Knowledge and Perception of Male Circumcision in Iringa, Tanzania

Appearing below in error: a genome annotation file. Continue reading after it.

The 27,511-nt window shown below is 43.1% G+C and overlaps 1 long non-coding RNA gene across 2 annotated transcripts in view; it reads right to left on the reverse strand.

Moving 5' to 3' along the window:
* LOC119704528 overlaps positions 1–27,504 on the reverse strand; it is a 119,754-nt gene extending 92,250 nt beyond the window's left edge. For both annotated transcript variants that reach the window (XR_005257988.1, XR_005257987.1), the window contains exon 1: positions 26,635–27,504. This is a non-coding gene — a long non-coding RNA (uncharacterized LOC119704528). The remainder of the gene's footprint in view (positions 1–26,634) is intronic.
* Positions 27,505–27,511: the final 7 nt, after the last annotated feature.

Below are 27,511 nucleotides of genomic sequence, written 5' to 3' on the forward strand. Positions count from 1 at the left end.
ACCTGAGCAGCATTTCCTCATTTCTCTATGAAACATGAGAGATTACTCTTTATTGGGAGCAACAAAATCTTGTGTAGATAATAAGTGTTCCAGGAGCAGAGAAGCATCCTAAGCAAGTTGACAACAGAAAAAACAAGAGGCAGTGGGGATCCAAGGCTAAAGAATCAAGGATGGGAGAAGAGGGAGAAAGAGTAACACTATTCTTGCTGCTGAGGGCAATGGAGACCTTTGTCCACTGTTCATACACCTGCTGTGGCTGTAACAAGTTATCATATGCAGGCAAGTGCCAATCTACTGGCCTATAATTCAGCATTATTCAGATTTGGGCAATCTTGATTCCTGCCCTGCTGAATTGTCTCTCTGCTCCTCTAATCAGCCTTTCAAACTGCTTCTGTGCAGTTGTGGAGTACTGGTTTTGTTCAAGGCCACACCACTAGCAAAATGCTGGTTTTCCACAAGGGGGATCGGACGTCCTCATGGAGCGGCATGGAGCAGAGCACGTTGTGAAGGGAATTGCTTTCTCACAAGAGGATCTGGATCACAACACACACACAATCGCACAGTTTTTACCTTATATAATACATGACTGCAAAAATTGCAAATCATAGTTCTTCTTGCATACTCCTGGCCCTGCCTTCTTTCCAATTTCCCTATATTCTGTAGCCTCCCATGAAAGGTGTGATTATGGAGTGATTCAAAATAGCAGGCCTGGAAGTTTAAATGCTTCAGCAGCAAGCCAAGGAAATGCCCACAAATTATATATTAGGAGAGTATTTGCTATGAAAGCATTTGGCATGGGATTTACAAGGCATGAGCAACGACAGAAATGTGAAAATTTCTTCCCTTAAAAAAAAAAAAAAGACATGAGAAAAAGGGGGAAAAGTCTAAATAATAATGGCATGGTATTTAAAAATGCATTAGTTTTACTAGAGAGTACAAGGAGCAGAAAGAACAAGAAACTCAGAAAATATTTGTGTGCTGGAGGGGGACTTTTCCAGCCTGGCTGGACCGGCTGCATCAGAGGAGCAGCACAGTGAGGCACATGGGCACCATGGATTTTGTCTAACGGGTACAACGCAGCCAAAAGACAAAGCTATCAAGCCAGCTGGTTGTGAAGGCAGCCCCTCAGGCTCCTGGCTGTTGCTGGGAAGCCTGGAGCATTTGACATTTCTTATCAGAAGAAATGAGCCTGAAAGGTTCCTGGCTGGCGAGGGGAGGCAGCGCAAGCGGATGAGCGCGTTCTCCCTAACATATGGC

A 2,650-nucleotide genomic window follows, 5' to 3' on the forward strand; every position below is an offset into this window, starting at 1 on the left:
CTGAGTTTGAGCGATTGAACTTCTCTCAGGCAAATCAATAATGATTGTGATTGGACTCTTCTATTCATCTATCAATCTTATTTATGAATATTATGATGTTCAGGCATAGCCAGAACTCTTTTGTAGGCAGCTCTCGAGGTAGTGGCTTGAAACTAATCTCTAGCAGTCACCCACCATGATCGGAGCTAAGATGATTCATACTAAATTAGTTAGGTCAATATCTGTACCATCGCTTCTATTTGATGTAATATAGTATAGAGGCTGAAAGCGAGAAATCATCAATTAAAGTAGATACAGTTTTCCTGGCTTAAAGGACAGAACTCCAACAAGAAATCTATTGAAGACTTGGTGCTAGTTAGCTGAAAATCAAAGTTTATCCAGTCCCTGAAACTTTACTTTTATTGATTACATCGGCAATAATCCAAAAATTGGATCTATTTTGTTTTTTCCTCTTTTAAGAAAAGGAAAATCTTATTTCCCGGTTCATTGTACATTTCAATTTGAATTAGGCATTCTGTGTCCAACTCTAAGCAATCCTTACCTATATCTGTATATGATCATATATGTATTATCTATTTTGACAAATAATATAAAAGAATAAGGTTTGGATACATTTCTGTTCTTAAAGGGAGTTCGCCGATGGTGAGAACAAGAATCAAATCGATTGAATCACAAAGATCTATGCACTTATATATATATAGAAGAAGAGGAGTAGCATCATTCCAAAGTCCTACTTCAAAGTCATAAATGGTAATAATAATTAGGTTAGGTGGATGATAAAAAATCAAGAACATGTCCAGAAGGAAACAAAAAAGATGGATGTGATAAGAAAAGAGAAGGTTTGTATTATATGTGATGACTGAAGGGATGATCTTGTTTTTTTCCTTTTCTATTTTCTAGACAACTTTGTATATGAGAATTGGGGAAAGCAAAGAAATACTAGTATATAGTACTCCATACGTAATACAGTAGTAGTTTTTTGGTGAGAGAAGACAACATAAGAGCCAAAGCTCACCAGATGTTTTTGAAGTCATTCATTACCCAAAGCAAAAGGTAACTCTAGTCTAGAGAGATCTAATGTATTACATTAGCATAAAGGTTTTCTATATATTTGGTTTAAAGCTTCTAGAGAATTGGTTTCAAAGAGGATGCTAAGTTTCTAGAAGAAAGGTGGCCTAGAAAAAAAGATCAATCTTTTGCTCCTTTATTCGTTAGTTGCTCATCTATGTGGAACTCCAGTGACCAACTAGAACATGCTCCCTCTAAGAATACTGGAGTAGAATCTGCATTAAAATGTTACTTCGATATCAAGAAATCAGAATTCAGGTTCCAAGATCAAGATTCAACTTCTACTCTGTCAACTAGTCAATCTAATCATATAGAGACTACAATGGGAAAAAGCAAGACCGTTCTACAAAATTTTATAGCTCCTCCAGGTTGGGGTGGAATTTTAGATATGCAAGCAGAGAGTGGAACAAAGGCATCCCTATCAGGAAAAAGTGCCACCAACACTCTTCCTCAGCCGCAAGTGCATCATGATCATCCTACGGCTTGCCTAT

In the Iringa Region of Tanzania, HIV prevalence is estimated at over 16% of the adult population, which is more than three times the national average. This region also has one of the lowest male circumcision rates in the country. Male circumcision has been shown to reduce a man's risk of heterosexual HIV acquisition by up to 60%, and the government of Tanzania has recently initiated a program to circumcise men in the region. As male circumcision is promoted as an HIV prevention strategy, concern exists that nen may increase sexual risk behaviors because they believe they are less likely to acquire HIV. This could potentially decrease the impact of the intervention, since men are not fully protected and women do not receive any direct protection against HIV if their male partner is circumcised. This research will use qualitative methods to evaluate the behavioral impact of male circumcision in Iringa, Tanzania. Semi-structured interviews will be conducted with circucised men and their female partners in order to obtain an in-depth understanding of how male circumcision is perceived within the Tanzanian context, and if behavior has changed as a result of these perceptions. Results from this research will be used to provide recommendations for locally-appropriate inteeventions to increase correct knowledge about the benefits and risks of male circumcision, thereby reducing the threat of increased risk behavior.